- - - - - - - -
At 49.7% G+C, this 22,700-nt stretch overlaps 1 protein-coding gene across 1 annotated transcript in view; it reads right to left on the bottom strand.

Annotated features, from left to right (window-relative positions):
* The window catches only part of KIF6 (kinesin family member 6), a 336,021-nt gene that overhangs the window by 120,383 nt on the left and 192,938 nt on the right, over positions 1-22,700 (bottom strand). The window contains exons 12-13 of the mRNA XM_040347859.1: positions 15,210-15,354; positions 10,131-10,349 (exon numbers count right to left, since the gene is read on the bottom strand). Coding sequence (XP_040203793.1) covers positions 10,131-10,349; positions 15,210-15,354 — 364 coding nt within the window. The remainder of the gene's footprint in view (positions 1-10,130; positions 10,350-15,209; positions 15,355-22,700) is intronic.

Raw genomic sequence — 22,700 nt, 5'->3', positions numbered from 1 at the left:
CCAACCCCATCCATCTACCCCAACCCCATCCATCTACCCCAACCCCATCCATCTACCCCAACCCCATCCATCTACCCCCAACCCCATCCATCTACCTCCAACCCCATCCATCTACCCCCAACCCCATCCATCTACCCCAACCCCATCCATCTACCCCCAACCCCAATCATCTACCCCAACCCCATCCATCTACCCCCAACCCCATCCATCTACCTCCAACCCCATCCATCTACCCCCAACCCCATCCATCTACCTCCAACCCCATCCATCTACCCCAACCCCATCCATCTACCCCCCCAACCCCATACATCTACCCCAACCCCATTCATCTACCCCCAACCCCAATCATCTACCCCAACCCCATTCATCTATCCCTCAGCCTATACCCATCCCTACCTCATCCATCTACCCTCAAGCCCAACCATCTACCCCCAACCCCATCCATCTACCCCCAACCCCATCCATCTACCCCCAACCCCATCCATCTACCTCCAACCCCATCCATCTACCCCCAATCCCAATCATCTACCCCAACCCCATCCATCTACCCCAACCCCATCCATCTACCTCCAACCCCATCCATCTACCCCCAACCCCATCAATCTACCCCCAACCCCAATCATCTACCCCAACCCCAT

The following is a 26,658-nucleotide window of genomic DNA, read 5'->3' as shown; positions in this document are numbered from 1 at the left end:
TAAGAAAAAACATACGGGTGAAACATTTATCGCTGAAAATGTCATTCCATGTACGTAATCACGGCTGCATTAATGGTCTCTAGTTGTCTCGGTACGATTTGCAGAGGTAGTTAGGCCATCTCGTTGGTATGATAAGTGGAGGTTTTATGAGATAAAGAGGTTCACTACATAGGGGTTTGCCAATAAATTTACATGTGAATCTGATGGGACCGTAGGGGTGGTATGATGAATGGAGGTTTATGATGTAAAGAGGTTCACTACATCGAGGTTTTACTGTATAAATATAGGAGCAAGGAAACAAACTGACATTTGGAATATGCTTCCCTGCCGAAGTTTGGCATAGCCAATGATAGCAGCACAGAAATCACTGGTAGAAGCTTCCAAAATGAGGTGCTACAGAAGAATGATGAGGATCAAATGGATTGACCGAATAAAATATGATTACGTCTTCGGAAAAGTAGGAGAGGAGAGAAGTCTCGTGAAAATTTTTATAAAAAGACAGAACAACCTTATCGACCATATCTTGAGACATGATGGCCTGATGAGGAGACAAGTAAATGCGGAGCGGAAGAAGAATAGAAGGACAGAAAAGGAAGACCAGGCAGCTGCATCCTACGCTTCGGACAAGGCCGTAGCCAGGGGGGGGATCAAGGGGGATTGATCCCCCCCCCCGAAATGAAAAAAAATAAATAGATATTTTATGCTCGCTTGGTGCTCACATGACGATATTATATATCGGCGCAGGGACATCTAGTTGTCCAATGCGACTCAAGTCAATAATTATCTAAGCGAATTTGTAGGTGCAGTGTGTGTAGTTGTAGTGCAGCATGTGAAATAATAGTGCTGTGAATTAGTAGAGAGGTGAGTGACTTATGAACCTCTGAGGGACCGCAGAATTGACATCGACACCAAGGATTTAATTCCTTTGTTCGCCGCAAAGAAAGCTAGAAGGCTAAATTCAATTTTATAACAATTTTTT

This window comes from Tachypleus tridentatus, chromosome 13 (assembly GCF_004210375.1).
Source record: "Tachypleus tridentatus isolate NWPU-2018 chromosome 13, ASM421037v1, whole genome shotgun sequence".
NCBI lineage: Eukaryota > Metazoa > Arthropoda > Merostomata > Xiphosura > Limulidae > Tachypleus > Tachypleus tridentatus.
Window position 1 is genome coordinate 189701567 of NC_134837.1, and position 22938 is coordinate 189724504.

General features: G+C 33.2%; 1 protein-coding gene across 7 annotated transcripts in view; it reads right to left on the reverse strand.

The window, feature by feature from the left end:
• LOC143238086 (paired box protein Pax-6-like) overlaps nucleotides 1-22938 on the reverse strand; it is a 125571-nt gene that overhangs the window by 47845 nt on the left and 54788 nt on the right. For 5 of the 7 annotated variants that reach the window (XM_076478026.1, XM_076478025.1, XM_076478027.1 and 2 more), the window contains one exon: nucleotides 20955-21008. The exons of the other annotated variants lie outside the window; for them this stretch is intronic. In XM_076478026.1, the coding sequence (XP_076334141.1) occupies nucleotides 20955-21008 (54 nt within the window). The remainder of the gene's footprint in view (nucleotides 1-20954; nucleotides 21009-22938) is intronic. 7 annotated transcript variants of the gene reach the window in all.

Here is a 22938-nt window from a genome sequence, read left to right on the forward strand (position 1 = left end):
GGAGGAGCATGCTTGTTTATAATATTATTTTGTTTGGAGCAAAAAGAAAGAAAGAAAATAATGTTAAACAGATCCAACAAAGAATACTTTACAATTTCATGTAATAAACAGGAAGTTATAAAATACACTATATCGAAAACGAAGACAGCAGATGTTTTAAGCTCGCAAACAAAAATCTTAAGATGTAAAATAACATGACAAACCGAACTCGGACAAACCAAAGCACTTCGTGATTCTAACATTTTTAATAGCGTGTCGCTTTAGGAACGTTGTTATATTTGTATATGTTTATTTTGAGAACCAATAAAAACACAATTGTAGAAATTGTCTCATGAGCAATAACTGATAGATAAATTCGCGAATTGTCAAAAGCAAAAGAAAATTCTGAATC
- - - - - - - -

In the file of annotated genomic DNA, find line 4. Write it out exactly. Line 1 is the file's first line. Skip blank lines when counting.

Raw genomic sequence — 22,700 nt, 5'->3', positions numbered from 1 at the left: